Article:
Although the first generation is semi-retired, founder David Custer still serves as chairman of the board, and his wife, Karen, is still involved with planning employee parties and customer events. Their involvement has fostered a smooth transition to Todd and his brothers, Mark Custer, who serves as vice president of business relations, and Scott Custer, vice president of new ventures and investments.
By upholding their parents’ core values and strategic vision to stay ahead of industry trends, the second generation of Custers is propelling the family business ahead into new markets and opportunities.“The biggest lesson I’ve learned is the importance of constantly looking ahead to the future and asking, ‘Where are we? Where are we going? Where do we want to be?’ and driving toward that over the long term, not just from a day-to-day or week-to-week standpoint,” Todd Custer says. “Our goal, as the second generation, is to turn this into a third-generation business. So what do we have to do to evolve into different capabilities and vertical markets, to survive? That foresight and long-term strategic vision have been pivotal to our growth.”
Design on display
When prospective clients ask to see examples of Custer’s work, the firm can point to plenty of its installations throughout Western Michigan and beyond. But perhaps the best examples come from Custer’s own facilities, which serve as working showrooms to display how the company implements its own design advice.
Custer invites customers to its office to see, for example, that none of Custer’s executives occupy private offices, not even the president. Instead, most of the space is dedicated to communal areas, with enclaves where employees can work. In addition, the entire environment is integrated with AV so employees can connect with each other, wherever they are.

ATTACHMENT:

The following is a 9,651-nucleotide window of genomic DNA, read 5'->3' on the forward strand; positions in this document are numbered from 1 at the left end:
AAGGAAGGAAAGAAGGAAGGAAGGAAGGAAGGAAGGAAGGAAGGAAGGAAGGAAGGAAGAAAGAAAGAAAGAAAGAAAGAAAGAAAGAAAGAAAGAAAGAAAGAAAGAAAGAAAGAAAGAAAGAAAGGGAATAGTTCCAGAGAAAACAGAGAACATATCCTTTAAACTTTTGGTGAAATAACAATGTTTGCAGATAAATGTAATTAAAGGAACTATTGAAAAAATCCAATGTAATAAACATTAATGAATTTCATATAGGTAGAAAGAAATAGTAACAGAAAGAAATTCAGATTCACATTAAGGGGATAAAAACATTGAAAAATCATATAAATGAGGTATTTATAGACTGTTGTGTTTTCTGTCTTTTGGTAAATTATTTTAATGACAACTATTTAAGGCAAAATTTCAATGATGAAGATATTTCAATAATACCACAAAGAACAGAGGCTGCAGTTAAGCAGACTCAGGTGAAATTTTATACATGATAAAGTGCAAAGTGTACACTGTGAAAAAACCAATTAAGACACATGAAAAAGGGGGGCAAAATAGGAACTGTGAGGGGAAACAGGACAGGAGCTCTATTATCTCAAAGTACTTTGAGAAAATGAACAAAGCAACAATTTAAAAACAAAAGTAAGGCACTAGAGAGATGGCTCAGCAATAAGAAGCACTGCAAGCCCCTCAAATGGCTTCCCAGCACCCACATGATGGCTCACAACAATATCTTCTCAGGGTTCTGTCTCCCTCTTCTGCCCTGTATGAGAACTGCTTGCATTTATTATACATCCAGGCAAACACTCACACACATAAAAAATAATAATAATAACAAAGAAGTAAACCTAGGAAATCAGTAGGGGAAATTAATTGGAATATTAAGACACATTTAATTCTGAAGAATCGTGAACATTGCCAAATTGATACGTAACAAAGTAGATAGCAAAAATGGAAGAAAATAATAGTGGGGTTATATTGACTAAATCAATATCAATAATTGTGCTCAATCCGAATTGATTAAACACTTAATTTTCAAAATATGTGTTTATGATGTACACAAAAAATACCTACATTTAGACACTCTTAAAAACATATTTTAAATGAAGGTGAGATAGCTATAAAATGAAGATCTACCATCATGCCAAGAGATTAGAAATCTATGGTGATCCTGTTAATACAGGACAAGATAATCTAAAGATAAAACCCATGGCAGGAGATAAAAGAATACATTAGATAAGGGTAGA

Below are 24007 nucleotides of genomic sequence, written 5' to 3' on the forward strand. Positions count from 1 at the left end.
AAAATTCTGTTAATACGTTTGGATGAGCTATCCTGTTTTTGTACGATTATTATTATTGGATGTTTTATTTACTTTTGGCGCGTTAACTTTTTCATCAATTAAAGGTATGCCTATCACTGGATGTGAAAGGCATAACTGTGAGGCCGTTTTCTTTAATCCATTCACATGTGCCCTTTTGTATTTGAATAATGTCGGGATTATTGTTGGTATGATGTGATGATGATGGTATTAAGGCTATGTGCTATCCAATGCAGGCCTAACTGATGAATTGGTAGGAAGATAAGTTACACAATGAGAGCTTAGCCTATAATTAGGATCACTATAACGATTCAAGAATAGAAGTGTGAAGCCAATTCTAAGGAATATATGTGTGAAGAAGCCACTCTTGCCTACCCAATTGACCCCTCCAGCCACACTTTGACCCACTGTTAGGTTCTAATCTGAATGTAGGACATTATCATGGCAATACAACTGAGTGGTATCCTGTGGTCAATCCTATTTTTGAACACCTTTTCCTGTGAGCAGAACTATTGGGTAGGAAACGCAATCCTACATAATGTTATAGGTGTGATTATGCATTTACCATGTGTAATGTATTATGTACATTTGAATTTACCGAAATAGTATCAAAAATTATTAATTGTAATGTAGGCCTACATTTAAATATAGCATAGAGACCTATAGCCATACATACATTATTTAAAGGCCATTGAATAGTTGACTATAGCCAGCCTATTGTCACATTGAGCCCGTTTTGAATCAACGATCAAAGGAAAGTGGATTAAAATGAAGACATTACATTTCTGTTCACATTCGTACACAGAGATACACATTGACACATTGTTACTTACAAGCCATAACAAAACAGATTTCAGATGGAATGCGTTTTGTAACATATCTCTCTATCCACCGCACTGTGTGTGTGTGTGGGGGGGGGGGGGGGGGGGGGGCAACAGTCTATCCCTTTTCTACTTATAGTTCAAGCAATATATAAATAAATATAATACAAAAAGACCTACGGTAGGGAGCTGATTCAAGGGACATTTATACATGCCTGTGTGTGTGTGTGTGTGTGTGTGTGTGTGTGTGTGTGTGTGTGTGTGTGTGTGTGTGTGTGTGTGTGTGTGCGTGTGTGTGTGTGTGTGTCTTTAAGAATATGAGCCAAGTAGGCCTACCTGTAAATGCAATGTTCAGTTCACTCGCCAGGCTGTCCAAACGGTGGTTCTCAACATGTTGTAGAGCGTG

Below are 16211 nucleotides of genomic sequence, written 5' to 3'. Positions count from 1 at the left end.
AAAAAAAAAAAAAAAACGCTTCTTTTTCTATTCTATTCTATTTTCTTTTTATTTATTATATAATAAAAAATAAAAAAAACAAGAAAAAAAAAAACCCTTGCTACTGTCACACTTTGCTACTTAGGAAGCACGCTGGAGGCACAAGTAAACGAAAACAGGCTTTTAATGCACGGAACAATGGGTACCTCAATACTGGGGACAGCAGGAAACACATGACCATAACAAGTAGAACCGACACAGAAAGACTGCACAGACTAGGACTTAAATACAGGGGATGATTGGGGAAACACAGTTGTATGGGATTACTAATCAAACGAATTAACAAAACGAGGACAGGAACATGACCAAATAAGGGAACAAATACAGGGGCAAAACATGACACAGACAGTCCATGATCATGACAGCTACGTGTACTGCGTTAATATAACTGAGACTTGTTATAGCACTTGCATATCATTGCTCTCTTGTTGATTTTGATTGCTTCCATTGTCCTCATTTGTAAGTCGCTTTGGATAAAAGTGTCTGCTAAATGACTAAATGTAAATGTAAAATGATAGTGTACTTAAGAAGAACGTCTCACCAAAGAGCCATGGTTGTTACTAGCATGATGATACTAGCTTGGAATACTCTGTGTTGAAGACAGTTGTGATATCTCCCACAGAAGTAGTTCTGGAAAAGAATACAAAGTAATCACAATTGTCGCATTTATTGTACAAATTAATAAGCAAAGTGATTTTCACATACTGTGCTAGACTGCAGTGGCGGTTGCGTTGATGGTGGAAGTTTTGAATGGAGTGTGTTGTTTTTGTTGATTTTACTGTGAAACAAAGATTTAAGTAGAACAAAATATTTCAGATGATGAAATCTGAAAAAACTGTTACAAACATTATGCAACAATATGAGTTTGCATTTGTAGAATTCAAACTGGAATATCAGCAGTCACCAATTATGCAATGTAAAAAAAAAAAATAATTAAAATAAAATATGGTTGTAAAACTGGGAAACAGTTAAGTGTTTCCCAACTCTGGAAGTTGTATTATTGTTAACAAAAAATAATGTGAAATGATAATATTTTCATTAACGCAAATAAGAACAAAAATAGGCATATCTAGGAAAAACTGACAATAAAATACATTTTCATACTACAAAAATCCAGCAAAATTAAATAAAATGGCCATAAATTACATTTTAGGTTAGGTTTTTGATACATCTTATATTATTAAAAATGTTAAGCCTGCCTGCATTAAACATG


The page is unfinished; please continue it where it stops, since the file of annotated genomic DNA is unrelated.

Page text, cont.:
“If you walk through our space, you can see where we’re living our brand story,” Custer says. “We spend a lot of money on our facilities to make sure that the design of our space reflects what we’re telling our clients to do. That’s why we’re renovating or updating every couple of years, to make sure our space stays relevant.”
Custer Inc. has grown 40 percent over the last six years and now has 130 employees across five locations. And although the company’s main territory is the western half of Michigan, several large local clients have engaged Custer at locations across the country, from California to New York.
Custer represents more than 200 furniture manufacturers and other suppliers to offer customers an unmatched selection of products to fit every style and budget. By growing alongside its customers through the generations, Custer is positioned to keep expanding into the future.
The work environment of the future
When Huntington relocated its Grand Rapids office to the Michigan Trust Building in 2016, the bank’s West Michigan Regional President John Irwin, wanted to “create the work environment of the future” in a landmark building originally constructed in 1892.
To update the historic space and literally blow the doors off the office, Huntington collaborated with Custer Inc. to complete the interior renovation of the sixth and seventh floors. Custer provided furniture, finishes, workplace technology and custom privacy screens throughout the space, which doesn’t have doors on any of the offices, not even Irwin’s.
“What we’ve done intentionally is to create spaces where people are going to collide,” Irwin says. As a result, “the energy we have here is better than I’ve ever seen.”
For example, the space includes a work cafe where Huntington colleagues can socialize and collaborate, huddle rooms and privacy lounges where they can meet with clients, and meeting rooms of various types and sizes, equipped with videoconferencing capabilities.
“It’s not your typical bank environment with a bunch of private offices,” says Custer Inc. President Todd Custer. “It’s very lively, open, collaborative and technology-driven, in line with John’s vision of making it a vibrant, inviting, innovative space.”
Custer’s designers worked closely with Huntington’s team to complete the space, selecting finishes and furnishings that reflect the bank’s unique corporate identity and welcoming culture.
“Custer and the design team were able to come up with solutions that meet our needs,” Irwin says. “The kind of treatment we got from them during this process is the treatment that we want to give our customers here.”
Just as Custer helped usher Huntington into the future through this renovation, Huntington helps Custer prepare for future growth financially by providing both personal and corporate banking services to the Custer family.“Huntington has been a fantastic help to us,” Custer says. “They’ve given advice on how to use our money and a line of credit to fund us when we needed it. They’ve been a huge support to our daily operations.”
For more information, visit www.custerinc.com.